A day that started and ended with two magnificent piers and an ultra special one with golden orbs in the middle. Do not go there. I said orbs and not balls. Oh…. and see if you can spot me- a kind of Where’s Wally but me and without a striped T-shirt. So I suppose nothing like it really.
Dawn was glorious. So up I bounced and down I went to the front. The sun shone so innocently on Hastings pier, lighting up its colours in fresh-faced shades of happy, summer colours.
My first port of call was Bexhill-on-Sea. A rather grand, Victorian, rather pompous sort of place which I quite liked.
From here a huge crescent of wide, pebbly bay stretches westward, lined by the beach gardens of well-to-do detached housing. Half way along is Pevency from where this expanse of beach and sea can best be seen stretching away in either direction. The only people to be seen are dog walkers with their dogs and their tight little bags of poo dangling from limp hands; the humans that is, not the dogs.
The first sight of the front at elegant, white, grand Eastbourne really does take the breath way. A long terrace of hotels and guest houses overlooks the road, the promenade and the wide contours of multi-browned pebbles, dissected by lines of groynes to keep them all in their rightful place. Behind this, the glory of Eastbourne pier stands out to sea, proud and strong, its golden domes blazing the sun’s reflection back into the town. Gold and white do go rather well together.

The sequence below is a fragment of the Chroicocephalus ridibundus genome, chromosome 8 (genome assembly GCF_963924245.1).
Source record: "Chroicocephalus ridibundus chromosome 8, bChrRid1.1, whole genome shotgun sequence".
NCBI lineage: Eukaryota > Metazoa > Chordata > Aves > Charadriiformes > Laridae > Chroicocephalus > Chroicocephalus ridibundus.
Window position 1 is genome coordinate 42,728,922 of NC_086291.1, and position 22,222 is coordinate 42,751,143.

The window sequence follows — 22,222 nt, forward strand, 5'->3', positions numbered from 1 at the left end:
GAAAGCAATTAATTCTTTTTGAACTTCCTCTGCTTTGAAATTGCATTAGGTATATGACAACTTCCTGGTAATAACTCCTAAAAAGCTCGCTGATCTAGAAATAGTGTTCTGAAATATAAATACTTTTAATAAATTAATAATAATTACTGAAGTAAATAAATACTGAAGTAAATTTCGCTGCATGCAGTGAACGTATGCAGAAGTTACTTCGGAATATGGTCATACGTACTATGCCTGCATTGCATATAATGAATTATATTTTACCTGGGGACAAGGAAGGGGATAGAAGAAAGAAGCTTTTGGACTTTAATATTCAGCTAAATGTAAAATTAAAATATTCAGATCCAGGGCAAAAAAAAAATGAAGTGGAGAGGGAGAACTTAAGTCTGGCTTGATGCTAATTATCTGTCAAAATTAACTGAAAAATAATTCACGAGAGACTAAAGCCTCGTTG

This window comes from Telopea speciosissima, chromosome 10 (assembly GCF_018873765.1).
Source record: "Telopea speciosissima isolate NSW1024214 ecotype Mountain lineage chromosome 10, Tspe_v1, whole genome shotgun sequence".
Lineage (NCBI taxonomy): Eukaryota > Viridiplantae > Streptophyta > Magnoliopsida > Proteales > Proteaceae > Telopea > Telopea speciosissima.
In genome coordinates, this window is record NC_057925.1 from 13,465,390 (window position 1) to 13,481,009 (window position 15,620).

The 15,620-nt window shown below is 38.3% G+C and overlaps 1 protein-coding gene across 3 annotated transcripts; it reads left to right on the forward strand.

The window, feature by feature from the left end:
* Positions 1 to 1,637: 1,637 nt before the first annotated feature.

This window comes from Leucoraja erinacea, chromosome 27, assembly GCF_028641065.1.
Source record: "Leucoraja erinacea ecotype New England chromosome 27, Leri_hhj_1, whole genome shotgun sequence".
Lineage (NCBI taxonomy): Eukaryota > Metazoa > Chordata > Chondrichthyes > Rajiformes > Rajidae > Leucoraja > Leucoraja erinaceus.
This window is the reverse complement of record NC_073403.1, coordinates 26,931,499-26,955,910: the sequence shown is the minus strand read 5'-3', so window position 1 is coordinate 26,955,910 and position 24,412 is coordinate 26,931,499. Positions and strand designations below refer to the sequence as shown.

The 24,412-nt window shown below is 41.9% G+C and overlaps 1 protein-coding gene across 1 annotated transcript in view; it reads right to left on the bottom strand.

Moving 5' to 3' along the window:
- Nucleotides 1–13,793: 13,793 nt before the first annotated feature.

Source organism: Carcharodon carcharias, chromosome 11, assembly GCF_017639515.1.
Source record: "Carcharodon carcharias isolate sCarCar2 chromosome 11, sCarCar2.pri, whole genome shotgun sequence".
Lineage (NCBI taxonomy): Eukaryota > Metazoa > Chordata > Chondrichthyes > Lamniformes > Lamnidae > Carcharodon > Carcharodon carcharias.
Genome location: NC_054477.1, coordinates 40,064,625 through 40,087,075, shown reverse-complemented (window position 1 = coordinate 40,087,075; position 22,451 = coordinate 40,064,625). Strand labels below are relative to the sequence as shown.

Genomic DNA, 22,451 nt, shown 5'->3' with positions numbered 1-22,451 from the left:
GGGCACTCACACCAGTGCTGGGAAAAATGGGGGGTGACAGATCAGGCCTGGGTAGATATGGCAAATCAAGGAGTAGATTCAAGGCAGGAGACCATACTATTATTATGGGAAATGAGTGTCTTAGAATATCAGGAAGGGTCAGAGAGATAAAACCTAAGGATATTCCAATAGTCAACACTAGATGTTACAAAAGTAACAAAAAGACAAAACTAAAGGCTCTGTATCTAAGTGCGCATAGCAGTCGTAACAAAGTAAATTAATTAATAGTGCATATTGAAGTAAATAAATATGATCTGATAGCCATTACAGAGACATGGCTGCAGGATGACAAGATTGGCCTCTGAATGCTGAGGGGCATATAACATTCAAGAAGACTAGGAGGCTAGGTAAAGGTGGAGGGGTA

A short drive over the cliffs brings me firstly down to the calm that is Seaford.
Then, just to remind us that some people have to earn a living, rather than just holiday, it is another drive along the cliffs before dropping down into the working port of Newhaven.
Then back over the cliffs, through Peacehaven (for some reason I really like that name) to arrive in Brighton. Now, I could show you this image of the beach of Brighton which I am sure you are familiar with and you might say ‘a magnificent pier to end the day with’.
But I wanted to share with you some different images of the beach at Brighton and of a very different, but, I think, equally magnificent pier.
West Pier opened in 1866, closed in 1975 when it fell into disrepair which was then doubly compounded by two fires in 2003. Only a skeleton of rusting iron remains as the town’s most photographed feature. This contrasts with the nearby, state of the art viewing platform sponsored by BA which opened in 2016.